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Parents, teachers, and child psychologists will find a wealth of insight concerning such diverse subjects as the nature of play, the causes of ADHD, computers as teachers, and the power that love and imagination will have in the education of the Millennial Child.
Posted April 11, 2000
This book is essential reading for anyone seriously interested in understanding the crisis in education today and what to do about it. However, the book requires an open mind because the educational philosophy presented runs counter to the mindset controlling today's school systems and the proposals dominating the political races. Schwartz sees that the path to educational reform is not to teach to fulfill centralized testing requirements but to recognize that children need something far more comprehensive. Schwartz's thesis is based on the pedagogy of Rudolf Steiner which is relatively unknown or misunderstood in the United States today. This educational philosophy is based on a very deep understanding of childhood development and the appropriate curriculum and methods for each stage. There has been very little study of his 'Waldorf' method on the university or teaching-college level in spite of the rapid growth of Waldorf and Steiner-inspired schools in North America. The book is part anecdotal and part scholarly so as to be able to describe better the 'education as art' method suggested. Nothing than this is needed to prepare our children for the future in this increasingly technological age.Was this review helpful? Yes NoThank you for your feedback. Report this reviewThank you, this review has been flagged.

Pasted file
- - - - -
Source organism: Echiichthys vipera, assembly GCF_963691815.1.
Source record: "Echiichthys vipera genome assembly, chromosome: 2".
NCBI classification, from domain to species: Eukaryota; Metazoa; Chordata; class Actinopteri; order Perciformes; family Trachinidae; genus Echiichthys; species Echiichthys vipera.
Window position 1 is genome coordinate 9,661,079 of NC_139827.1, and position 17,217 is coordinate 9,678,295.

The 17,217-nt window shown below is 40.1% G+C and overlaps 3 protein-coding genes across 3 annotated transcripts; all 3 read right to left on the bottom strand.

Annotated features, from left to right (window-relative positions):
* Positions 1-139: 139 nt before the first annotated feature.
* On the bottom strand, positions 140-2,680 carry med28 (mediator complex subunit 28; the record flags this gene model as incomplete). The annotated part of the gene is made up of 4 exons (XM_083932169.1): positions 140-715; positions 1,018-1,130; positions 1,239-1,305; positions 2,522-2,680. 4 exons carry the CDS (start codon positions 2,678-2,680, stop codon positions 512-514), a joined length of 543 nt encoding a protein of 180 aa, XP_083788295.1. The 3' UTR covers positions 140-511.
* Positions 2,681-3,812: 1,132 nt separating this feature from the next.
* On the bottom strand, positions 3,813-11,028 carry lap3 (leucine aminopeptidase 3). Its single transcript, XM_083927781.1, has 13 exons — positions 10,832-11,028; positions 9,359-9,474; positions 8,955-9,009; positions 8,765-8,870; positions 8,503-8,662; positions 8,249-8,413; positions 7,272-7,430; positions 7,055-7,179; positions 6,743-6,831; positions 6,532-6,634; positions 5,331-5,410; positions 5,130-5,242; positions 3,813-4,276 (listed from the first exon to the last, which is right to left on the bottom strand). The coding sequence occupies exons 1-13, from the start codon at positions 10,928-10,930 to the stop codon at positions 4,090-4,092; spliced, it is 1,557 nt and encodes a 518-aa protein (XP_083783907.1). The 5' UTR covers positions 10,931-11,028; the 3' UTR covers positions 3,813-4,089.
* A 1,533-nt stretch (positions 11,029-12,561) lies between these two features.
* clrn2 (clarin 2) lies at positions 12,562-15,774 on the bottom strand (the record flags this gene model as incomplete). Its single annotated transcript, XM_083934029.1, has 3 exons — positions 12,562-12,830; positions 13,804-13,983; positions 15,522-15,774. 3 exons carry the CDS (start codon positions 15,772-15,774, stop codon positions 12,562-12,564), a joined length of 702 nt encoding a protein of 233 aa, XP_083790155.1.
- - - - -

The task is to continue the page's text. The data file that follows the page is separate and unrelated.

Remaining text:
Posted April 10, 2000
This is a brilliant book that provides an answer to our pressing educational crisis. Anyone who has been teaching for ten years or more recognizes two things: that standardized tests are putting more pressure on kids, teachers, and parents; and that the kids coming into classrooms these days are different than they used to be. There are more and more books being written today about how to deal with 'the spirited child'. Schwartz, a teacher for 24 years, contends that the children coming into classrooms today (the millennial child) emphasize the will, more than thinking or feeling. At the heart of our crisis is our failure to recognize the differences between thinking, feeling and willing. And that our stress on intellectual development, depriving children of their childhood, actually does more harm than good in the logn run. He proposes a new curriculum based on doing, rather than passively absorbing intellectual material at an early age. The children play, do handwork, and listen to stories when young, and then move through a cogent and age-appropriate curriculum as they grow older, nurturing each level of development before passing on to the next. This is a kind of organic education, based on the insights of Rudolf Steiner, who developed the Waldorf stystem of education, among among many other things. Every page lights up with insight after insight. But these are not merely theoretical. Schwartz backs up his insights with dozens of practical examples taken from his long experience as a Waldorf teacher. This book could be for education what 'The Silent Spring' was for the environment.Was this review helpful? Yes NoThank you for your feedback. Report this reviewThank you, this review has been flagged.